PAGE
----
Christian Identity and Communities of Memory: Renewing the Public Life at the Parish Level (Part 5)

Christian Identity and Communities of Memory: Renewing the Public Life at the Parish Level (Part 5) May 12, 2009

Part 1: Introduction

Part 2: The Challenges of Individualism

Part 3: The Person, the Other, and the Community in communio Ecclesiology

Part 4: Affinity and Lifestyle Enclaves

Communities of Memory

Bellah directly contrasts lifestyle enclaves with communities of memory, which he defines as those communities that do not forget their past. A community of memory is involved in “retelling its story, its constitutive narrative, and in so doing, it offers examples of the men and women who have embodied and exemplified the meaning of the community.”[1] As a community of memory, the Church retells the story of our faith when we celebrate the memorial of the Lord’s sacrifice: “Do this in memory of me” (Lk 22:19). Throughout the liturgical year, the Church also remembers the examples of the saints who throughout the centuries have unwaveringly chosen to follow Christ. Thus, it is through the liturgy (literally meaning “the people’s work”) that the Church remains a community of memory. In the liturgy, the People of God participate in the work of God.[2] It is not as individuals that we come to participate in the work of God, but as a people gathered together in communion. While lifestyle enclaves rely mainly on affinity to preserve their existence, communities of memory are held together by much stronger bonds. Members of genuine communities share much more than interests: they have in common their history as a people that constitutes their identity. Therefore, they are not afraid of possible differences in qualities or dissimilarities in views as long as they do not diametrically oppose the core bonds that hold them together. Diversity does not pose a problem for these communities either, because the common goal and foundational principles that bind the members together give them meaning and clarity of purpose. Similarly, a diversity of languages was not a problem for the nascent Christian church. After receiving the Holy Spirit, the apostles started speaking in different tongues and all who heard them were able to distinguish their own native language (Acts 2:3-11). The apostles were speaking many different languages, but they were still able to preach the good news because of the one Holy Spirit that bound them together.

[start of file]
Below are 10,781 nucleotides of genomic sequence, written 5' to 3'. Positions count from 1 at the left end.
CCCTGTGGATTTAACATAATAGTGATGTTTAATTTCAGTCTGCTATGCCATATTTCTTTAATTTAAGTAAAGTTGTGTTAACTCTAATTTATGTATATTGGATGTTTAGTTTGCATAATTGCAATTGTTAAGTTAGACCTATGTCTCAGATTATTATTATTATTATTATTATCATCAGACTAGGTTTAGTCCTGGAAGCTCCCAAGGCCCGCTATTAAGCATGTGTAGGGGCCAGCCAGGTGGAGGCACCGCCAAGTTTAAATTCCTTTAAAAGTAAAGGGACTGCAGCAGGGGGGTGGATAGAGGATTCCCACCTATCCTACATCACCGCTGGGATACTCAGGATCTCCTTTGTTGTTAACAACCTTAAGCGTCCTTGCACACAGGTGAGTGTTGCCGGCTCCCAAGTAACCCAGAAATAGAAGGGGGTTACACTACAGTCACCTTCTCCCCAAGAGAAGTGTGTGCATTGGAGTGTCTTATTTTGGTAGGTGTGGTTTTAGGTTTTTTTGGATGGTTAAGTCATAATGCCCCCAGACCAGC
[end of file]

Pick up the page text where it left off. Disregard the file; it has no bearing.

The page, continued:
Communities of memory are constituted by a wide array of stories of men and women that provide us with a window to the world that is much wider and much richer than the narrow and impoverished window lifestyle enclaves offers us. In a community that knows, remembers, and relives its history, our sense of awareness and relatedness expands. Our life also acquires more meaning, because we begin to understand how we fit into the whole community. In this context, the Church as a genuine community of memory can help us in forming and renewing our Christian identity, because we can understand ourselves as part of a centuries-long story of a people that holds a common belief and goal. In establishing our identity within the Church we also discover the truth about God, about ourselves, and about the world. To know these truths is of utmost importance, because as the late Pope John Paul II wrote, God has

assigned us a particular mission: to accomplish the truth about ourselves and about the world. We must be guided by the truth about ourselves, so as to be able to structure the visible world according to truth, correctly using it to serve our purposes, without abusing it. In other words, this twofold truth about the world and about ourselves provides the basis for every intervention by us upon creation.[3]

In unveiling these truths, we understand how they differ from the parallel “truths” that govern American culture, which then allows us to directly address their limitations and shortcomings and supplement them with the principles of the Gospel.

[1] Bellah, Habits of the Heart, 153.

[2] Catechism of the Catholic Church, no. 1069

[3] Pope John Paul II, Memory and Identity: Conversations at the Dawn of a Millenium (New York: Rizzoli, 2005), 81.

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